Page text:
$15 an hour still isn't a living wage in every single state

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Last week, members of the House and Senate announced a bill to raise the federal minimum wage to $15 an hour, more than double the current rate. The Pay Workers a Living Wage Act, sponsored in the Senate by Sen. Bernie Sanders (I-Vt.) and in the House by Democratic Reps. Keith Ellison (D-Minn.) and Raúl Grijalvaset (D-Ariz.), would raise the minimum wage to $10.50 by next year and then gradually phase in a wage floor of $15 by 2020.


It's an unprecedented proposal with an uncertain political fate: Democrats in Congress have previously backed legislation for $10.10 and $12 an hour, but a federal minimum of $15 is new territory.

The legislation is also a sign of how rapidly the political landscape has changed on the issue of fair pay. The Fight for $15, a national movement of fast food and low-wage workers that pushed Los Angeles, San Francisco, and Seattle to adopt a $15 basic wage, has shifted the national narrative about the cost of living and what it means to survive on the minimum wage.

Far from lifting workers out of poverty, the current minimum wage keeps them well below it: even working full-time, the current minimum—unchanged since 2009—leaves a family of four $9,000 short of the federal poverty threshold.

Which is probably why families seem to be at the center of the congressional push to raise it, including the most recent proposal for $15 an hour. “Raising the minimum wage to $15 would give at least 25 million hard-working Americans—including six million working moms—a raise, lift as many as six million people out of poverty, and infuse more than $32 billion into our national economy,” Rep. Sheila Jackson Lee (D-Tex.), also a co-sponsor, said in a statement.

Jackson Lee's focus on families makes sense: according to data from MIT, more than one-third of families earned less than a living wage in 2014. And single parents were the most vulnerable to poverty, with 86.5 of all single parents and 89.8 percent of single moms earning below the living wage.

But while the bill may signal a monumental shift in the national conversation, it turns out that a $15 minimum wage still isn't a living wage for single parents no matter where they live.


I used MIT's living wage calculator to compare basic costs across the country, and they offer a pretty straightforward definition of what goes into it:

The living wage model is an alternative measure of basic needs. It is a market-based approach that draws upon geographically specific expenditure data related to a family’s likely minimum food, child care, health insurance, housing, transportation, and other basic necessities (e.g. clothing, personal care items, etc.) costs.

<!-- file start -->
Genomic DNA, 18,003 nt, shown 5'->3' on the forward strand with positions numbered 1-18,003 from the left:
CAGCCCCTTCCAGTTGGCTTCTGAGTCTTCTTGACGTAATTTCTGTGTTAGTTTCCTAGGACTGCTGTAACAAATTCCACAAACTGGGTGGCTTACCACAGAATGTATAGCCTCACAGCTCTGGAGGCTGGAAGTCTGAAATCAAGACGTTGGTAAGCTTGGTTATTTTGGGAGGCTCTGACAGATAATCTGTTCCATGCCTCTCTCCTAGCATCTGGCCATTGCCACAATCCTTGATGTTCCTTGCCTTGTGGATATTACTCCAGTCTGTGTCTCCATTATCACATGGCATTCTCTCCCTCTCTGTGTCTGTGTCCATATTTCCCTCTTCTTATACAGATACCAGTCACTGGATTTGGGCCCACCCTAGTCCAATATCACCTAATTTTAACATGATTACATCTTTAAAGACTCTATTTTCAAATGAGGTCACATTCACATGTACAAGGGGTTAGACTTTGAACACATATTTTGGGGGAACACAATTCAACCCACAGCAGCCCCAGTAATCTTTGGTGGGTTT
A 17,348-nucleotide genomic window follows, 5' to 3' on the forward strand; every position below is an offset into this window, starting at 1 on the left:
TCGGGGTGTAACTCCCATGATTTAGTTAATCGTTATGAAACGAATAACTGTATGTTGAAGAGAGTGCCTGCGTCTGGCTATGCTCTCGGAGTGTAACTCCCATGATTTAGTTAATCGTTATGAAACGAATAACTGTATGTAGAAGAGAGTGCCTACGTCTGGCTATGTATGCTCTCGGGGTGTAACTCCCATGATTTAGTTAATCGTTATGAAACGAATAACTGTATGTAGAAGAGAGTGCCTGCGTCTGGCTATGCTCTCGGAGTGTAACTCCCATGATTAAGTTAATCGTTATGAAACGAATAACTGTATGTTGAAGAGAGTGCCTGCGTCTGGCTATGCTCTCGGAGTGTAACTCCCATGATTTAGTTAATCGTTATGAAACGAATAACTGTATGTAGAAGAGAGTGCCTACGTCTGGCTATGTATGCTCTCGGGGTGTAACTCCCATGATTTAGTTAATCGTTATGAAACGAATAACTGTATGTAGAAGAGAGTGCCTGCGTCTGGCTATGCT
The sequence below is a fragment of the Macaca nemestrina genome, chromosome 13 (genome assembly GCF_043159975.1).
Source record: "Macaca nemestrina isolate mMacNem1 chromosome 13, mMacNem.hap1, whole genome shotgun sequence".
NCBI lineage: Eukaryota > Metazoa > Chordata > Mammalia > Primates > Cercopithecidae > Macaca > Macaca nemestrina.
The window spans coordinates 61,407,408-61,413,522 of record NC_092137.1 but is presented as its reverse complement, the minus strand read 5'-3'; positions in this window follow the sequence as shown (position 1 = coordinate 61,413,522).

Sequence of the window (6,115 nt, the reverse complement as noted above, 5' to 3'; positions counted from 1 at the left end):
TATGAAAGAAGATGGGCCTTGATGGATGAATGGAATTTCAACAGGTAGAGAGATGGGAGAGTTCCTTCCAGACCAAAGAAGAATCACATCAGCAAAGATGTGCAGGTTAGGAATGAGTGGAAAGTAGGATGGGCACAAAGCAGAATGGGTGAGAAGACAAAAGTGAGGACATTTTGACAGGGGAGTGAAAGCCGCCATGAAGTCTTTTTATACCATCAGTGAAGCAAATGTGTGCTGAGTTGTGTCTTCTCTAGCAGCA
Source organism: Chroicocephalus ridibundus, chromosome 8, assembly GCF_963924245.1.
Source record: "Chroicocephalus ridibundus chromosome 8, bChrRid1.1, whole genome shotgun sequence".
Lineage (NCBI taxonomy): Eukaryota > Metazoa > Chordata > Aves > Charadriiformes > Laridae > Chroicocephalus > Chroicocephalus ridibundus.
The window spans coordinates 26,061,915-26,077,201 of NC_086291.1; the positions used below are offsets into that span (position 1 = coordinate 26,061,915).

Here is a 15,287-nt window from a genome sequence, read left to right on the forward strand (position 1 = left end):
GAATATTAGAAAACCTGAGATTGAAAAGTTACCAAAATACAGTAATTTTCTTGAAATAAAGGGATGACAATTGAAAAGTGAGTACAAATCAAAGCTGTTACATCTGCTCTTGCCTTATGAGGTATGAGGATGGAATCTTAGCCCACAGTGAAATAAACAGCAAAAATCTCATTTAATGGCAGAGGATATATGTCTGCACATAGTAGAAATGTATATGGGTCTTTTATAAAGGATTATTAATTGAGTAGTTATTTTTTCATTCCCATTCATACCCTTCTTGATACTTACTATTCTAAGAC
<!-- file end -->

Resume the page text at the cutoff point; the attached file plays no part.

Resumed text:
So is $15 an hour a living wage for full-time workers? For millions of single Americans and two-headed households, yes. According to MIT's calculations, it won't make things cushy—particularly in cities with high housing costs—but it's a considerable lift.

But $15 an hour still falls short of anything resembling a living wage for single parents. In fact, it doesn't constitute a living wage for single parents working full-time in any of the 50 states, according to MIT's living wage calculator. Here's how $15 stacks up across the country against the average living wage for a single parent with one kid:


Data from MIT's Living Wage Calculator and fusion.silk.co
Looking at state averages, things come closest in Kentucky, with an $18.67/hr living wage for a single parent with one kid. But in Washington, D.C., that number is $30.42. In Massachusetts, it's $26.38. In New York, where a wage board just voted unanimously to pass a $15 minimum wage proposal for fast food workers, it takes an average of $26.19/hr to cover basic costs for a family of two.


It's clear from the numbers that, for single parents, the rise of the $15 minimum wage will be a welcome relief, but it's not a silver bullet. As Teresa Ghilarducci, a professor of economic policy at the New School, recently told Fusion, in order to make minimum wages more livable, they need to be packaged with other reforms, like paid sick and family leave, affordable healthcare and childcare, and universal preschool.

Congressional Democrats' $15 minimum wage bill may not stand a chance of advancing, but it should provoke more conversation about what constitutes a living wage. Because it's clear from the data that, for far too many working families, better still isn't enough.


Data from MIT's Living Wage Calculator and fusion.silk.co